I see this all the time: someone makes a half-hearted attempt to try Twitter and gives up after a day or so because they fail to see the point. While Twitter isn’t for everyone (or every business), I’d bet that 9 times out of 10, that person isn’t seeing the value because they’re not giving it a proper chance and don’t know what to do with it. Twitter isn’t a ride – you can’t just climb in and wait to be wowed. It’s a tool, and you do have to learn how to use it.
Here are some tips for getting ramped up on Twitter, so you can start to see the business value and have a little fun with it too.

Ever have the feeling that you just don’t get Twitter?

  1. Use a Twitter client
    I firmly believe that you need a client to get the most value from Twitter. Most of us on the marketing team at WordStream use TweetDeck, which has a number of advantages over Twitter’s standard Web interface. (Other options include Seesmic and HootSuite.)
    For one, it refreshes automatically, with (modifiable) notifications so you can read tweets as they happen. This is important because Twitter’s real value is in real-time use. Reading everything you missed over the weekend is mostly pointless. When you use Twitter in real time, you can interact with people, spot trends as they’re happening and respond to questions and problems before it’s too late. (Likewise, you can get help with questions that aren’t easily answered through search.)
    Keep in mind, this doesn’t mean you have to be on Twitter all the time. Like any other social application, Twitter can be a distraction from work. But devoting a little active time to Twitter every day will make its strengths (both for marketing and making connections) much more apparent.
  2. Be generous with follows at first
    You’ll get a lot more value out of Twitter if you have more followers. The larger your audience, the more business contacts you can make, the more traffic you can send to your site, and the more influence and trust you can potentially wield. One of the easiest ways to build up your follower list is to follow others. Start with well-known influencers in your industry and pay attention to who they follow and interact with. Many will follow you back – if not, try sending a relevant @ reply to one of their tweets, which will help get you on their radar.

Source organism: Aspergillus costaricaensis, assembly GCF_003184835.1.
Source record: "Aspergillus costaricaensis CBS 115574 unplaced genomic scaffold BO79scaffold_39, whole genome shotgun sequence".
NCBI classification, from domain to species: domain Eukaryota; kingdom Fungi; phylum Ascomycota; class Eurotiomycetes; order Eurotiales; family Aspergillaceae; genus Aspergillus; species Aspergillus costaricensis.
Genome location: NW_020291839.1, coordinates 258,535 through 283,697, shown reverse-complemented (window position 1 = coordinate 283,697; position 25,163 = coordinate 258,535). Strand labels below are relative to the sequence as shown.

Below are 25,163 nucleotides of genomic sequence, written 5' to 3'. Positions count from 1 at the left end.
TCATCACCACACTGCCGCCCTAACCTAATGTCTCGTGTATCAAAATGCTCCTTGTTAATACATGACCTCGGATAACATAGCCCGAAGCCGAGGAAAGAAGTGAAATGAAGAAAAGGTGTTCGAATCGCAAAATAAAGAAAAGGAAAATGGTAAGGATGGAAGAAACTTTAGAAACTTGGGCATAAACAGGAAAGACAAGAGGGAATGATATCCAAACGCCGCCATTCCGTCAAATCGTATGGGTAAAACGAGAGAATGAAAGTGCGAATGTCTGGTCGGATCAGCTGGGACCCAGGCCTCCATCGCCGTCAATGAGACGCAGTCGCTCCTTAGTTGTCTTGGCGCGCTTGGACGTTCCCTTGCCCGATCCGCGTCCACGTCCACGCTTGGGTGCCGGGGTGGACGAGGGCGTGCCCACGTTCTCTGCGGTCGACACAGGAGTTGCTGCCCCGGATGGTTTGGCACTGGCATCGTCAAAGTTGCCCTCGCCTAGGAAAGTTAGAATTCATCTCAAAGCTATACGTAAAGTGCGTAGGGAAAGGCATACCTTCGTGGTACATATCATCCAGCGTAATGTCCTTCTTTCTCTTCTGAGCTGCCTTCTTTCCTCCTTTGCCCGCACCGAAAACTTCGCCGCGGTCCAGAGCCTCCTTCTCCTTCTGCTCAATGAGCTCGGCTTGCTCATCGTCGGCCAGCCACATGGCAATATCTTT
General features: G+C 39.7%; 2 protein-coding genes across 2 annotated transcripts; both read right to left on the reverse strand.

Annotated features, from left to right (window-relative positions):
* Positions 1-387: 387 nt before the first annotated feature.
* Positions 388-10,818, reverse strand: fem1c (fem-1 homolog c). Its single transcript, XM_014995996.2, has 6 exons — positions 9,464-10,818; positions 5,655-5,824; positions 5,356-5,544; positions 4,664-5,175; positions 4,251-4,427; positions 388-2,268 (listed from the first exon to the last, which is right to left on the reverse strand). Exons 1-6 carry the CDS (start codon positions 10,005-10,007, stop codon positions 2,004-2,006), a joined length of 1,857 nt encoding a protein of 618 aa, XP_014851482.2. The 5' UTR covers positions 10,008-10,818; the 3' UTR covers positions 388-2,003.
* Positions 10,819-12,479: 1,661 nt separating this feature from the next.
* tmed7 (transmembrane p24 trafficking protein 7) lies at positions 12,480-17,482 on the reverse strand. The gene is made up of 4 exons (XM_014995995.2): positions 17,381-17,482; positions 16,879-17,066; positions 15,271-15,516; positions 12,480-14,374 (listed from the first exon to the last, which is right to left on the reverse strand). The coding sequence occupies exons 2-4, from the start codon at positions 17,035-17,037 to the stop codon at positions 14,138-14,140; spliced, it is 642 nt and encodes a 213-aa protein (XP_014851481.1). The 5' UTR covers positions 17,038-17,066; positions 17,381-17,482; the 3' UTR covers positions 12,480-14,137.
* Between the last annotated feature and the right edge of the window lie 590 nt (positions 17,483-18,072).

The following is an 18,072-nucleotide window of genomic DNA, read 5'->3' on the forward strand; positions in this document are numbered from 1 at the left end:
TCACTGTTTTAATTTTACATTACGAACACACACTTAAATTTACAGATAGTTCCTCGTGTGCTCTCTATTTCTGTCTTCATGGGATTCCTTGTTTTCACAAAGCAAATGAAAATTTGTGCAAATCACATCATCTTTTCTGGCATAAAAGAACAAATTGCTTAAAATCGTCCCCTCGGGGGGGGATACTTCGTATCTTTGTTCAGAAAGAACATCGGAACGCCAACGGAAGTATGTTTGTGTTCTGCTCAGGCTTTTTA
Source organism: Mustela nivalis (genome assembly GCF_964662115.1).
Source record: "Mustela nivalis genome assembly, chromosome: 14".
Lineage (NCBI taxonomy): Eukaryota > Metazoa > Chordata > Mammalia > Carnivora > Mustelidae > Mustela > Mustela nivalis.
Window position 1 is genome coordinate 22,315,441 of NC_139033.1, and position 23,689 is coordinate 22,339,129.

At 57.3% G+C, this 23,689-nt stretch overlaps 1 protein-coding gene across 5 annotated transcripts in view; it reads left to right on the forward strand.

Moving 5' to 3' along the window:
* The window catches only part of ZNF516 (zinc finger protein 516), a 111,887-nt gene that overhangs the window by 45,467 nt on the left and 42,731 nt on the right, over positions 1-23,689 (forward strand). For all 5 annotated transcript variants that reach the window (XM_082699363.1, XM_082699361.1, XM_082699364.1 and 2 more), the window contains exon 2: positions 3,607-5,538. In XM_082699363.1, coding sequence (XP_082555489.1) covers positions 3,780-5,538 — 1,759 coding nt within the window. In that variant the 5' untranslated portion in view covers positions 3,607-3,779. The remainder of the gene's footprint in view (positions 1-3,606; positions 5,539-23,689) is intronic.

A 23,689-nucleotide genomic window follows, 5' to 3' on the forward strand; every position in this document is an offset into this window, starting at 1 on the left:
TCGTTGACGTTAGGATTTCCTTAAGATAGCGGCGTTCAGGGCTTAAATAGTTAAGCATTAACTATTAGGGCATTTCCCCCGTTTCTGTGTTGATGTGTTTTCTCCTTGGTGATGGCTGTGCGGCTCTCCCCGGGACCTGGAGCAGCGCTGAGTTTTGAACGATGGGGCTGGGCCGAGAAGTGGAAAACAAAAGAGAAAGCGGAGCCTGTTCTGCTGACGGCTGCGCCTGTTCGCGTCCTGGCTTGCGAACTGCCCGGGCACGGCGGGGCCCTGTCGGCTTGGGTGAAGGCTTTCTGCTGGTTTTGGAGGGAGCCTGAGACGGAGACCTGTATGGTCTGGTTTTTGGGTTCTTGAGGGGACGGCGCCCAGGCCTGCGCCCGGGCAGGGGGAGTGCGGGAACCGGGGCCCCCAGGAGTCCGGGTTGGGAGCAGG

It takes time to gain a large number of followers, so have patience. Also, remember that you can always unfollow later if someone’s tweets aren’t adding anything to your stream.
  3. Create lists or groups
    Twitter now has a native list feature, which is a great improvement; however, the Web interface only allows you to see one column at a time. With a Twitter client, you can set up columns and view multiple groups side by side.
    There are a number of ways you can use columns to your advantage. You can separate those you actively engage with on a regular basis from those you follow more tangentially. You can separate by specialty (for example, if you work in search marketing, you can set up columns for PPC marketing specialists, SEO specialists, social media specialists and so on). You’ll find this organizational ability especially helpful as you expand the number of people and brands you follow.
  4. Create columns for mentions of you and your company
    This step is absolutely key to getting the most out of Twitter. If you don’t pay attention to who’s talking to and about you, you’ll never experience Twitter as a conversation – it will just seem like a million people talking to themselves.
    In both the Web interface and Twitter clients, you can save searches of your Twitter name and other terms you might want to follow (such as the names of your products), but a client makes it easier to track those mentions in real time. (You’ll get a notification when a new tweet appears in these columns.)
  5. Follow up on as many mentions as possible
    Knowing what people are saying about you is great, but it’s not enough to monitor mentions. Respond to them! This is especially important for reputation management – if someone asks you a question or has an issue with your company’s product or service, you should respond in as timely a manner as possible. (It should go without saying, but don’t just acknowledge them; offer to help.) It’s not worth getting involved in social media at all if your business is going to seem faceless and unresponsive to existing and potential customers.

But Twitter isn’t just a tool for protecting your brand. You can follow up on positive mentions too. If someone retweets your tweet or recommends your product, thank them! If it’s someone you don’t know, follow them. This is a great way to build goodwill and grow your follower base.

If you haven’t tried the above tactics, you haven’t really tried Twitter. So get back on the horse and I guarantee you’ll at least see what all the fuss is about.

Elisa Gabbert is the Content Development Manager at WordStream, a provider of advanced SEO Tools and pay per click software for search engine marketing efforts. To get in touch with Elisa, send a note to egabbert at wordstream dot com, follow her on Twitter, or check out the WordStream Internet Marketing Blog, where she’s a regular contributor.

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